Jannecke Weeden got her first boat when she was eight years old – a Pioner 8 with 2.5 horses.
While other children played with Barbie and read Tuppen and Little Mother, Jannecke Weeden sat on the pier and pugged Båtmagasinet and competed with the neighbor boy about who could mock which outboard motor first.
Jannecke grew up on a tiny island off Tønsberg. She got her first boat when she was eight years old – a Pioner 8 with 2.5 horses.
"I learned early on to maneuver a boat and handle the outboard engine. Throughout my childhood, all outdoor activities were related to boating. When we did something together the whole family, it was at sea in a boat," says the presenter.
Taking a trip with nesoddbåten
Today Jannecke lives in Oslo, right next to Kongen Marina. She does not have her own boat, but she often hitchhikes with her friends from Tønsberg when they are going on a boat trip.
"Getting a berth in Oslo is perhaps even more problematic than being able to afford to buy a boat. That's why I don't have my own boat now. But I have friends who have a boat. And if the withdrawals get too big, I'll take a ride on the Nesodd boat," she says, adding:
And then I've started working with Seaber. Seaber has both an app and a tracking device for boats.
Fate of the Batmoboat
Through the Seaber app, you can communicate with other people who are at sea at the same time. You can also use the app to provide and get help.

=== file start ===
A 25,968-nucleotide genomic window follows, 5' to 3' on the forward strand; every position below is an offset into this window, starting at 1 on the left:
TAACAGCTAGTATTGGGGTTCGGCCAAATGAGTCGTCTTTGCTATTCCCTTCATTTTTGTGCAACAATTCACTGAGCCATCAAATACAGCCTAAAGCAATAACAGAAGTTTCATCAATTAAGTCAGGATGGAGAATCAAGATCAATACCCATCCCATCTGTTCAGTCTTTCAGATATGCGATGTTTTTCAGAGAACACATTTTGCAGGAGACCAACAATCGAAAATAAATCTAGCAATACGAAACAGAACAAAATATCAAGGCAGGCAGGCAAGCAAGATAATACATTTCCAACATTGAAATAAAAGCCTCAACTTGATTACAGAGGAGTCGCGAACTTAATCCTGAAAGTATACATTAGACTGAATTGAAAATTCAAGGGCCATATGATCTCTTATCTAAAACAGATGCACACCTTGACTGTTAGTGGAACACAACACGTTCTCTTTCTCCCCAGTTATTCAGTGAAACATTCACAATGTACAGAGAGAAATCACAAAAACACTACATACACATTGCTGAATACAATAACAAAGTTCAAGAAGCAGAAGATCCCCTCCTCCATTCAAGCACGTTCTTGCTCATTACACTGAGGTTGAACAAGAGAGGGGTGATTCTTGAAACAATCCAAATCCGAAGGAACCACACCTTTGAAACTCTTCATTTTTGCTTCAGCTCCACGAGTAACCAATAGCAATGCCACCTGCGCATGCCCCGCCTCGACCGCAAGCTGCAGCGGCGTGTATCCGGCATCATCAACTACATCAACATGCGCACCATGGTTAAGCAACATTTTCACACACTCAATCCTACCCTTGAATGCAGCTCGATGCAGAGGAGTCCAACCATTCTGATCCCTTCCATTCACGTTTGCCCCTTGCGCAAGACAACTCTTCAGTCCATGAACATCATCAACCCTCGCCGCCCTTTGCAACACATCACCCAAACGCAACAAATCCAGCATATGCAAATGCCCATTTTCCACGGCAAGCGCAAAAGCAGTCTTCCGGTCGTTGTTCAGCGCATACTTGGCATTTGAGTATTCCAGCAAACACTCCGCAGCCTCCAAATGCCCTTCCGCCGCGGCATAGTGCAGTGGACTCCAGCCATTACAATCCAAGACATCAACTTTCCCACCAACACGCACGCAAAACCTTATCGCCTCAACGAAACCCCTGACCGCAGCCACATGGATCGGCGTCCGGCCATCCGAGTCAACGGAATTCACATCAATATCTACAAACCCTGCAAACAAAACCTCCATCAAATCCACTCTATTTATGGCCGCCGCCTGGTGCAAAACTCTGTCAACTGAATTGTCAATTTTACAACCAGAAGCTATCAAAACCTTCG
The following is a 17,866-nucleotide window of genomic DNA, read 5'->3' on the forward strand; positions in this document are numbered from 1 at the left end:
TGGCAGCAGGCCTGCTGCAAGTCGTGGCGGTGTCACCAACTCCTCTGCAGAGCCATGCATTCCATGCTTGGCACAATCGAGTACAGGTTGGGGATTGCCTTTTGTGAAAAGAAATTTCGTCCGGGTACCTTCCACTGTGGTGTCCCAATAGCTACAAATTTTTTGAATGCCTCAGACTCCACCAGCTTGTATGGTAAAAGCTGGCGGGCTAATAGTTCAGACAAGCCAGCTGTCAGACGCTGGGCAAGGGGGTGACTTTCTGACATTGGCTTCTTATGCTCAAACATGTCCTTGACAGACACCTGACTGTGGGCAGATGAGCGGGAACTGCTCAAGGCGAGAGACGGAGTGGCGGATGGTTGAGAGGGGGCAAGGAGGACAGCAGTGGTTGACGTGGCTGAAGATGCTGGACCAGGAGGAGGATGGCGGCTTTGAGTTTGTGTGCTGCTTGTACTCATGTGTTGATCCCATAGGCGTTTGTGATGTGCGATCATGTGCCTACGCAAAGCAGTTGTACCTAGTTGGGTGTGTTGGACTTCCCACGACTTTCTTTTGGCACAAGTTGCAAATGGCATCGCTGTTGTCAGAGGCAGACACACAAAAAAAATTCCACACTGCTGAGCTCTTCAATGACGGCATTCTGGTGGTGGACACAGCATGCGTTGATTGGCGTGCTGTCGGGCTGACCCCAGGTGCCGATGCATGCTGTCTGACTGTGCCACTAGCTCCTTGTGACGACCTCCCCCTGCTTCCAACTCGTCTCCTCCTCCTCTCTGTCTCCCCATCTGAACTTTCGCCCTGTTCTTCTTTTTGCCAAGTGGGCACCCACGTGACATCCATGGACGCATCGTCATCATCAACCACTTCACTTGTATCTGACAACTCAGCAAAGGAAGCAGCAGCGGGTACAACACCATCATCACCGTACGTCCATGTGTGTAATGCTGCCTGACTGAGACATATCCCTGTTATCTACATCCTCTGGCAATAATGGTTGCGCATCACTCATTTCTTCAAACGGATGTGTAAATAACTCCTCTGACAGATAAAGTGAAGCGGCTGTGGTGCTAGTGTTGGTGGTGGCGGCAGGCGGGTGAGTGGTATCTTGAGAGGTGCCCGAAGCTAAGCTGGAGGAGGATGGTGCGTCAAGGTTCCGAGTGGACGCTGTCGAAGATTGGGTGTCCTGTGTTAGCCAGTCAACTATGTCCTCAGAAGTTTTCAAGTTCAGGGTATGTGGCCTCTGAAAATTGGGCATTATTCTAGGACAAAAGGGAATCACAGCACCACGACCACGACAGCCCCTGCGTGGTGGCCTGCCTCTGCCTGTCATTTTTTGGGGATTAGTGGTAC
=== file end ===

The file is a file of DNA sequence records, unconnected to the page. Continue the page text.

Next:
"The first time I heard about Seaber, I thought, wow, isn't it already? This is a brilliant app. Both the immediate connection one gets with friends and others who are in the area, but also the opportunity to get help, says Jannecke, and tells a story about her childhood friend and her boat's fate.
– A friend of mine had a boat that we called the Batmo boat. She managed to drive on the most famous reef outside Nøtterøy. That's where the Batmo boat ended its days. In the event of such small events, you can use the app and connect with the nearest boat that can come and drag one back out to sea. The same applies if, for example, you run out of electricity or lack petrol. You don't have to involve the Rescue Company, and you can send a message to other boats in the area instead.
Strawberries with cream
Jannecke says the app can also be used to ask for small services.
The first time I heard about Seaber, I thought, wow, isn't that already? This is a brilliant app.
"I can't believe you've come out on the island, and then you've forgotten about water. Is there anyone else out there maybe, who's going home today and who has a dunk of water to be left? Or you find out that the spare jar is left on land. Or you get very bright strawberries with cream. It's boring to go all the way back once you've got out," says Jannecke.
–I've told all my friends that they need to download this app. It doesn't cost anything either," she continues.
– You can also install the battery-powered GPS tracking device Seaber boatfinder. It notifies you on your phone if your boat is moving for various reasons," says Jannecke, adding:
"Then you get a message on your phone saying "hey, your boat is there and you're not there." Maybe it's about to be stolen. Because that's what happens all the time.
Jannecke has mixed feelings about the fact that her son may soon be going out and driving a boat all his way on his own.
"Maneuvering geographically at sea is an art. I think it's much safer to let my son, Elijah, 17, go out by boat when he has this app. I can watch him on the snap chart on land, and now I can also follow him to sea with Seaber," she chuckles.
Supported by the Rescue Company
"The fact that the Rescue Company endorses the app is an extra step for me who have looked up to them since I was tiny," says Jannecke, adding: " Both as a mom and as a boater, this app makes boating both nicer, easier and safer.
By Marte Frimand
(This article was first published as sponsor content in Dagbladet / Sommerguiden)
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